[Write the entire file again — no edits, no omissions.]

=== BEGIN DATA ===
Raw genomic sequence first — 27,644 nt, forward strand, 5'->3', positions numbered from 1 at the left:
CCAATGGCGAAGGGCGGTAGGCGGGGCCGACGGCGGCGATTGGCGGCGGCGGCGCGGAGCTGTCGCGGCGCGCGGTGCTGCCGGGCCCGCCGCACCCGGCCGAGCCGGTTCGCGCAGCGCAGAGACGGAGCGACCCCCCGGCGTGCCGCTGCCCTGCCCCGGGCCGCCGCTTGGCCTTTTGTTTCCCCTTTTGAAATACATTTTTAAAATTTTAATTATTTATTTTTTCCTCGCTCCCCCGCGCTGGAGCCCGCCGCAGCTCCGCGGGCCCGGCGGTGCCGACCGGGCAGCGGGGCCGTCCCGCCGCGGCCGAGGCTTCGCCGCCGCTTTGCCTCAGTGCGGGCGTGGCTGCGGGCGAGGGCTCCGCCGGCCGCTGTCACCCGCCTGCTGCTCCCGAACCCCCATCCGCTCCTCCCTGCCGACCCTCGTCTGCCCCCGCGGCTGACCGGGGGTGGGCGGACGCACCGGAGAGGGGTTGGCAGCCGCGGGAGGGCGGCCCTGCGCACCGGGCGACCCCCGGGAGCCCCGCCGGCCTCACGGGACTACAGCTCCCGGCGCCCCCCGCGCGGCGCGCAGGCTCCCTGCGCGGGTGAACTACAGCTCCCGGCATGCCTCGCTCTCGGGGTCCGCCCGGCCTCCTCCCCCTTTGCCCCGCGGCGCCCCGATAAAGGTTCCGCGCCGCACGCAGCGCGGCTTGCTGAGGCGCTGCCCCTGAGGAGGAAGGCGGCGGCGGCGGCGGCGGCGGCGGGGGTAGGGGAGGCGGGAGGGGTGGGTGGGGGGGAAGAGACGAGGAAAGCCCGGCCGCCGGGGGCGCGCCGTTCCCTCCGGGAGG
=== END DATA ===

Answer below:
Raw genomic sequence first — 27,644 nt, forward strand, 5'->3', positions numbered from 1 at the left:
CCAATGGCGAAGGGCGGTAGGCGGGGCCGACGGCGGCGATTGGCGGCGGCGGCGCGGAGCTGTCGCGGCGCGCGGTGCTGCCGGGCCCGCCGCACCCGGCCGAGCCGGTTCGCGCAGCGCAGAGACGGAGCGACCCCCCGGCGTGCCGCTGCCCTGCCCCGGGCCGCCGCTTGGCCTTTTGTTTCCCCTTTTGAAATACATTTTTAAAATTTTAATTATTTATTTTTTCCTCGCTCCCCCGCGCTGGAGCCCGCCGCAGCTCCGCGGGCCCGGCGGTGCCGACCGGGCAGCGGGGCCGTCCCGCCGCGGCCGAGGCTTCGCCGCCGCTTTGCCTCAGTGCGGGCGTGGCTGCGGGCGAGGGCTCCGCCGGCCGCTGTCACCCGCCTGCTGCTCCCGAACCCCCATCCGCTCCTCCCTGCCGACCCTCGTCTGCCCCCGCGGCTGACCGGGGGTGGGCGGACGCACCGGAGAGGGGTTGGCAGCCGCGGGAGGGCGGCCCTGCGCACCGGGCGACCCCCGGGAGCCCCGCCGGCCTCACGGGACTACAGCTCCCGGCGCCCCCCGCGCGGCGCGCAGGCTCCCTGCGCGGGTGAACTACAGCTCCCGGCATGCCTCGCTCTCGGGGTCCGCCCGGCCTCCTCCCCCTTTGCCCCGCGGCGCCCCGATAAAGGTTCCGCGCCGCACGCAGCGCGGCTTGCTGAGGCGCTGCCCCTGAGGAGGAAGGCGGCGGCGGCGGCGGCGGCGGCGGGGGTAGGGGAGGCGGGAGGGGTGGGTGGGGGGGAAGAGACGAGGAAAGCCCGGCCGCCGGGGGCGCGCCGTTCCCTCCGGGAGG